Criminal Investigation over Feral Pigs in Oklahoma

US - Authorities from the Oklahoma Department of Agriculture, Food and Forestry, the Oklahoma Department of Wildlife Conservation and local law enforcement conducted a feral swine eradication operation in the panhandle of Oklahoma after feral swine that were illegally transported and released tested positive for pseudorabies.
calendar icon 19 December 2014
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The Law Enforcement Section of ODAFF conducted a criminal investigation regarding the illegal release of feral swine in Beaver County.Beaver County resident, Wesley Dean Kirton has been charged with the following felonies:

releasing feral swine into the wild, transporting feral swine without a transporter’s license, operating a feral swine handling facility without a license and cruelty to animals. Beaver county District Attorney, James M. Boring, will prosecute for the alleged violations.

In 2008 the Feral Swine Control Act was passed in Oklahoma as a way to address feral swine facility and transporter licensing. Feral swine pose a serious threat to agricultural producers and property.

They will eat and destroy crops such as corn, milo, wheat, hay, watermelon and peanuts. Known predators, they will also prey upon young livestock and other small animals.

In addition to the damage feral swine cause, they are also known to carry or transmit more than 30 diseases that can be contracted by livestock, people, pets and wildlife. The feral swine that were illegally transported to Beaver County tested positive for pseudorabies which causes particular concern for livestock producers in the area.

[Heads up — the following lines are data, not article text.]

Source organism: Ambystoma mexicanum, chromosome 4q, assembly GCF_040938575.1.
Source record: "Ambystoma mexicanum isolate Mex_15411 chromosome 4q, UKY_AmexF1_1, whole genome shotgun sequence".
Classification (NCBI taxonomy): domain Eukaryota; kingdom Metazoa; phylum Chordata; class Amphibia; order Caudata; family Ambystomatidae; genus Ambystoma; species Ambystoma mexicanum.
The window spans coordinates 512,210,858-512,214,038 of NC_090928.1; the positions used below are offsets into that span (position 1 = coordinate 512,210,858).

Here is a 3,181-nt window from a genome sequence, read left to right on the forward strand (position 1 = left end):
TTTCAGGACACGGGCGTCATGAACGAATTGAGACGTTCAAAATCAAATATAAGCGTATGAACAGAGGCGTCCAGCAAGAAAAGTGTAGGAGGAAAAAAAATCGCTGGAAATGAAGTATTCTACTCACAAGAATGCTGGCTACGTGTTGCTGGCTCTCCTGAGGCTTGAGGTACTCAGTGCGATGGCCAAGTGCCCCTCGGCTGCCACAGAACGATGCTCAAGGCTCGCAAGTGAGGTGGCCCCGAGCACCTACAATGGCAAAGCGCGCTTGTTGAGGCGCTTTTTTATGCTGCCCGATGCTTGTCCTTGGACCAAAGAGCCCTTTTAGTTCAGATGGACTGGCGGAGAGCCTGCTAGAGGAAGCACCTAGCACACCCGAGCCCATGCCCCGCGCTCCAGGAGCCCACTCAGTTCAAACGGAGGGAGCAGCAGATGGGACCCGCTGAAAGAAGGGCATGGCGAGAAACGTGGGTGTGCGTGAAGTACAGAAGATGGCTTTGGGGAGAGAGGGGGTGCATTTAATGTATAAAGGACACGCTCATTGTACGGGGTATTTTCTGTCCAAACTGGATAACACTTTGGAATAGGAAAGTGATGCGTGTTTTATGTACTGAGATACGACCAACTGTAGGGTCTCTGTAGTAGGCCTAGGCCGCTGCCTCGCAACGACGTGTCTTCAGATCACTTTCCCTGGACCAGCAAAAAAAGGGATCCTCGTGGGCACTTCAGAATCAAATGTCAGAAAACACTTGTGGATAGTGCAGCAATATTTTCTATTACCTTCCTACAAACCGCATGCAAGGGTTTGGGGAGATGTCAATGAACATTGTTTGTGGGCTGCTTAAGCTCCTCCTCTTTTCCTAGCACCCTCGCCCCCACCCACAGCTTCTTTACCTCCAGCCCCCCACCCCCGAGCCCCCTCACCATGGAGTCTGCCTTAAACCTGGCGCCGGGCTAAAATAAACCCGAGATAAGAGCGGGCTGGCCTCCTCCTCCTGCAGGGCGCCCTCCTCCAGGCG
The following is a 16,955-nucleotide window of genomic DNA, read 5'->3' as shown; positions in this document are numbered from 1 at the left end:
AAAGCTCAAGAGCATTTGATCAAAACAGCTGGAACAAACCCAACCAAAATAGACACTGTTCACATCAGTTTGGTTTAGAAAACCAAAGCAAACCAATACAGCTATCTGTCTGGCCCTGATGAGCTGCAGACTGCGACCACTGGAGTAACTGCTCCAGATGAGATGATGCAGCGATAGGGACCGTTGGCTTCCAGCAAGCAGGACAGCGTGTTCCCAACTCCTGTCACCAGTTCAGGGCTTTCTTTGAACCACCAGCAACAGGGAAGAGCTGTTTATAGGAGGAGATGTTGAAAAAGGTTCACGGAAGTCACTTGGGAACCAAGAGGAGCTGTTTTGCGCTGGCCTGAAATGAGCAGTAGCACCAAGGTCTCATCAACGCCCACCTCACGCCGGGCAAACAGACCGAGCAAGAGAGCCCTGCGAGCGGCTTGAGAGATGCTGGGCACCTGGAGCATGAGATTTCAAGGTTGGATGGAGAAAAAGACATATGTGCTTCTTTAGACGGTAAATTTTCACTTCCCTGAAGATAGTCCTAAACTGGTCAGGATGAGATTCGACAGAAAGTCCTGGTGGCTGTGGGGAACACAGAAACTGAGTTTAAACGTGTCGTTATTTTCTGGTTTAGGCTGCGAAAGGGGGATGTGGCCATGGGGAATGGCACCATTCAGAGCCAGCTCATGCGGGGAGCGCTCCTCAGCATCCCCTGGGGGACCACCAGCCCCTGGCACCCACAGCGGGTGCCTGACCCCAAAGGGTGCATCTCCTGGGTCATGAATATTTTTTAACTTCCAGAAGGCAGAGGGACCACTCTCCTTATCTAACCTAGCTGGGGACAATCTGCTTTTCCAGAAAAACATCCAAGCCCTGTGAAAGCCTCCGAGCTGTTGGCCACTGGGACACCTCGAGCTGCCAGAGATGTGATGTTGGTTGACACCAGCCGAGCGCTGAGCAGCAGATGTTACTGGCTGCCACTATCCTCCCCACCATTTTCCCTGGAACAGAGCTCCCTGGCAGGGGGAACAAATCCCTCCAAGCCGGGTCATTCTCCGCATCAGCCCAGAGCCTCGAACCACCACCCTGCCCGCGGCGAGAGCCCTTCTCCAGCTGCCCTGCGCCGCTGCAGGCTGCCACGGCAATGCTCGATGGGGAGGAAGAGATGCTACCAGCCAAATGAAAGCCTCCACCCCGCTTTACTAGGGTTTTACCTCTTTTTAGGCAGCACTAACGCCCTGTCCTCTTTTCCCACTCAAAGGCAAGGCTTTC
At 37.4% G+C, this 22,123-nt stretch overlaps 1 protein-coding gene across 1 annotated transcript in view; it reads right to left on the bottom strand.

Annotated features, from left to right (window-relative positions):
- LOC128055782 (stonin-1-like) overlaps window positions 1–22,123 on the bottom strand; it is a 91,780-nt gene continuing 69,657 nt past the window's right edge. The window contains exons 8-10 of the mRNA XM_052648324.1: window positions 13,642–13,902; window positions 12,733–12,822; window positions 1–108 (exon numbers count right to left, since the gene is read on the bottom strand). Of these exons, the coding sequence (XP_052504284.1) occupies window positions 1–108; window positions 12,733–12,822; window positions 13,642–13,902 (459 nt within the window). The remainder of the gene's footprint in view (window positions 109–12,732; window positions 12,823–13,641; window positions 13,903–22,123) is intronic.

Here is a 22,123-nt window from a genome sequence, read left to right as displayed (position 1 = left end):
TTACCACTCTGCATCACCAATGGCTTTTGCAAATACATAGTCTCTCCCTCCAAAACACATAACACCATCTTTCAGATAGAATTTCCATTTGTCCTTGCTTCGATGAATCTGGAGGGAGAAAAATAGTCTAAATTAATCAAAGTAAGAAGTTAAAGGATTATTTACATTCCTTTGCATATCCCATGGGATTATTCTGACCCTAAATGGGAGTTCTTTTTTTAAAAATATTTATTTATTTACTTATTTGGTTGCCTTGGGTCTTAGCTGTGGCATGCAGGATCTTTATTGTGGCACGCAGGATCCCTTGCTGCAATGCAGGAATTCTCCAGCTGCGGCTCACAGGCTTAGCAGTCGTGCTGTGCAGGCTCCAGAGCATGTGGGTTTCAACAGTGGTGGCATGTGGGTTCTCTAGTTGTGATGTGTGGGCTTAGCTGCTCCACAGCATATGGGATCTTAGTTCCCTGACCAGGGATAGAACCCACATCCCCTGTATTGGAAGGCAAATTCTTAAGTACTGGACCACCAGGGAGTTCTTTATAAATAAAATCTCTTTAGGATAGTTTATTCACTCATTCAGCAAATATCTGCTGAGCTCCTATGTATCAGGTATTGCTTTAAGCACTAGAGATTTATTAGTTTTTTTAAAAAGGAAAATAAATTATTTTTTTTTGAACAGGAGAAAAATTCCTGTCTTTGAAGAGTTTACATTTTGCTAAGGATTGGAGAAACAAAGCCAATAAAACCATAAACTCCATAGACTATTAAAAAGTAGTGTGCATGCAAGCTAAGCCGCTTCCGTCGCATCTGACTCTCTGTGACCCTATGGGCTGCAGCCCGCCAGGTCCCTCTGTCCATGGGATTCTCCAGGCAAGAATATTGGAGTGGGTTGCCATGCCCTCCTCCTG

This area of the state is home to a large commercial swine industry. The State of Oklahoma has eradicated pseudorabies and swine brucellosis from the commercial swine industry but the diseases are still carried and transmitted by the feral swine population.

Pseudorabies is a viral disease in swine that that can be transmitted to other mammals including dogs, cattle, sheep, goats, cats and raccoons and is usually fatal in these hosts. Feral swine are also carriers of brucellosis, another dangerous disease that affects both livestock and humans

Feral swine can weigh 75 to 250 pounds and be four to six feet in length. Damage caused by feral swine is often done at night when the animals are most active.

To tell if feral swine are active in your area, look for signs of rooting, rubbing, wallowing and tracks.

For more information regarding feral swine, visit

Further Reading

Find out more information on pseudorabies (Aujeszky's disease) by clicking here.

Charlotte Rowney

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